Empowering young people through ‘Street Law’

A fall trimester course provided Elon Law students with an opportunity to visit local high schools and a juvenile detention center to teach teenagers about the constitutional rights afforded them in the justice system.

Fifteen Elon Law students took part in a fall trimester course that assigned them to inspire and educate young people about the constitutional rights afforded those who find themselves enmeshed in the justice system.

Student teams involved in a reconstituted “Street Law” course led by faculty members Steve Friedland and Marissa Meredith had the flexibility to craft their own lesson plans during weekly visits to Greensboro high schools.

Elon Law then-students James Harris L’19 and Eboni Gunn L’19 visited the Guilford County Juvenile Detention Center to share lessons about the law and the U.S. Constitution as part of a Fall 2019 “Street Law” course led by faculty members Steve Friedland and Marissa Meredith.

Some shared best practices for interacting with law enforcement, while others organized mock trials where students played the roles of prosecutors, defense attorneys, and jurors.

The Elon Law students connected with upward of 150 teenagers across the city, including students at the STEM Early College at N.C. A&T, the Greensboro College Middle College, Dudley High School, Grimsley High School, and the Guilford County Juvenile Detention Center.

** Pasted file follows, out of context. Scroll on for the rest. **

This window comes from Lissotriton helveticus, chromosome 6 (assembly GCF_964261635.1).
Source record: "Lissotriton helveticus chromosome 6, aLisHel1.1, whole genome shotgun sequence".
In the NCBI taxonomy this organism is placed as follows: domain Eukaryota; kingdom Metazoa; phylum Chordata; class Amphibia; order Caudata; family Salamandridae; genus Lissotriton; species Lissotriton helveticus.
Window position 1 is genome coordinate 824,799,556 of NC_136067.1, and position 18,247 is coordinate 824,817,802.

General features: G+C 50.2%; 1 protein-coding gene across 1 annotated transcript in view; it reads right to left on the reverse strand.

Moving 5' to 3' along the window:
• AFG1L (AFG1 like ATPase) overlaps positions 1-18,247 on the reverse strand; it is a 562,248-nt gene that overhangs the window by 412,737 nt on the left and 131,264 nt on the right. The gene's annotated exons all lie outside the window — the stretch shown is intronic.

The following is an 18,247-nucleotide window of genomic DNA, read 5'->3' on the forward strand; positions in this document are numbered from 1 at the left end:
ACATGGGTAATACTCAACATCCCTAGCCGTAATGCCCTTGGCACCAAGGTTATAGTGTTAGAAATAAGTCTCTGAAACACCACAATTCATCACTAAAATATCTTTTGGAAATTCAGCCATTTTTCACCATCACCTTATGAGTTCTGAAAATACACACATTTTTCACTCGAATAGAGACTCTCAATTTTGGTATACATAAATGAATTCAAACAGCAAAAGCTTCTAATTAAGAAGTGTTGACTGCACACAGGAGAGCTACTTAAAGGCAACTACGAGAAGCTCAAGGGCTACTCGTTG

Elon Law relaunched its “Street Law” course after a two-year hiatus. It was last offered before Larry D. Brown, Jr., a former Elon Law adjunct professor, was appointed judge in Alamance County. Brown’s move to the bench in 2017 kept him from continuing the program, which had been offered for nearly a decade.

“It’s about reaching out into the community and helping others understand the law,” said Friedland, Elon Law’s senior scholar and a member of the Greensboro Criminal Justice Advisory Commission. “It’s really about access and education, collaboration and communication. If we can check these boxes, our program is a success.”

Kelli Rawlinson L’19 visited the Guilford County Juvenile Detention Center for “Street Law,” joining with Alexa Litt L’19 in leading students there in a mock trial.

The “Street Law” course also afforded Elon Law students time to learn from young people how many teenagers view the justice system and what influences their choices and behavior, for better or worse. Peer pressure. Family dynamics. Wellness and health. In some instances, economic and food insecurity.

“This is what the students they’re teaching are dealing with,” Meredith said. “To be great lawyers, you need to be educated on the issues and understand that our own backgrounds shape our views, and the same is true for your clients.”

James Harris L’19 and Eboni Gunn L’19 teamed together to educate teenagers inside the Guilford County Detention Center about the law and the criminal justice system. On their final visit to the center in November, the duo sought to empower the teens to learn from their experiences, then advocate for change.

“You all have a unique perspective that others don’t have,” Harris said. “Mass incarceration is a real thing and it affects so much of what we see.”

Additional Elon Law student reflections
Max Baker L’20